The story behind Horus the ancient god of Egypt


Ancient Egypt, worshipped many gods. Some of the gods had the status of national gods. Those national gods were considered more powerful and superior than the other lesser gods. Horus was one of the ancient Egyptian gods, that was much recognised among others.

It was believed by the ancient Egyptians that, Horus was the son of Isis and Osiris. He was considered to be the youngest among the five children of his parents. Horus was know to the Egyptians as the name of a sky god.

Related article: The mysterious wonders of Egypt you have never heard of

The name Horus is a Latin version of the Egyptian’s Hor which means “The distant one”. In Egyptians mythology, Horus is categorised into two, Horus the Elder and Horus the Younger. This post will concentrate on Horus the Elder.

Horus the Elder:

Horus the Elder is one of the oldest gods of Egypt. He was believed to have been born of the union between Geb (Earth) and Nut (Sky), shortly after the creation of the world. He was given charge over the sky and specifically the sun.

 There are lot of categories and duties attributed to Horus in many ancient stories of Egypt. In some stories, Horus is said to be the son of Hathor, also in others, she is his wife. Horus the Elder is again also depicted as a creator god and a benevolent protector. Rulers of the Predynastic Period in Egypt, (c. 6000-3150 BCE) were known to be “Followers of Horus” and this attest to an even earlier point of veneration in Egypt’s history.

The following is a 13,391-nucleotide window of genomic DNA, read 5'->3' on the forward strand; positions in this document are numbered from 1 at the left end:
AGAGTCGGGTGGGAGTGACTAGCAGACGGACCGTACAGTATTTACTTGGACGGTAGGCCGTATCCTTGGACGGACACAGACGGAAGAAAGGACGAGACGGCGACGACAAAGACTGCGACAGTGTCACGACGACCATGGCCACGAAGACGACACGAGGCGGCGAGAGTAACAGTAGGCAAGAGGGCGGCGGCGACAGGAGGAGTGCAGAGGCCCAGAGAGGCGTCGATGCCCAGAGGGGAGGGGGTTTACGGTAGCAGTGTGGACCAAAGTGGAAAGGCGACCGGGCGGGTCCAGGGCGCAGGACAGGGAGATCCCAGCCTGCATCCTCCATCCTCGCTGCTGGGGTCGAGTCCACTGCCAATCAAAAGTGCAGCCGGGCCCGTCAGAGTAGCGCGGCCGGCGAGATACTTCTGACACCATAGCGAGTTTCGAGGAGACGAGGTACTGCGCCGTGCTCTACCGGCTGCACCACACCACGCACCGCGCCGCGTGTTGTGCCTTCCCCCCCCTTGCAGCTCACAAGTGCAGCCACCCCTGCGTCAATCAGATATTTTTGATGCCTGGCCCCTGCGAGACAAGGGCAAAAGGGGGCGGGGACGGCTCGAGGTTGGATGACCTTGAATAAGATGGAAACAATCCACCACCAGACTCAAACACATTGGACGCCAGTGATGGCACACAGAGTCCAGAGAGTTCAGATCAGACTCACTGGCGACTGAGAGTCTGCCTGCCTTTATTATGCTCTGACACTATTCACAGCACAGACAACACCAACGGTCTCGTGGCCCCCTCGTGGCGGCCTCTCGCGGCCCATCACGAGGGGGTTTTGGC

Horus the Elder in his role as the “Distant One”, he performed the duty as the Distance goddess, who went from Ra, and return bringing information. The sun and the moon were considered Horus eye because, he watched over them.
During the early dynastic period of Egypt, (c. 3150-2613 BCE) Horus the Elder was linked with the king of Egypt. [Although, rulers associated themselves to Horus the Younger in the later days]

There is an interesting story of Horus and Jesus Christ

Horus and Jesus controversy

The Cult of worshipping Horus elevated to a national level. Horus became so popular that worshipping him travelled through traders to Greece and then to Rome. This became a challenge to the new religion of Christianity in the 3rd to 5th centuries CE. Horus was travelled to other countries in the form of Horus the Child and influenced Christian iconography of the Virgin Mary and the Christ Child.

There is the believe that Horus influenced Christianity through the concept of Dying and Reviving God who return from the dead to life to people who will believe and depend on Him; thus eternal life. This is not to say that, however, Christianity is the Horus Cult re-packaged nor that Horus was the prototype for the risen Christ.

Whatever be case, Horus the Elder was one great god of Egypt.

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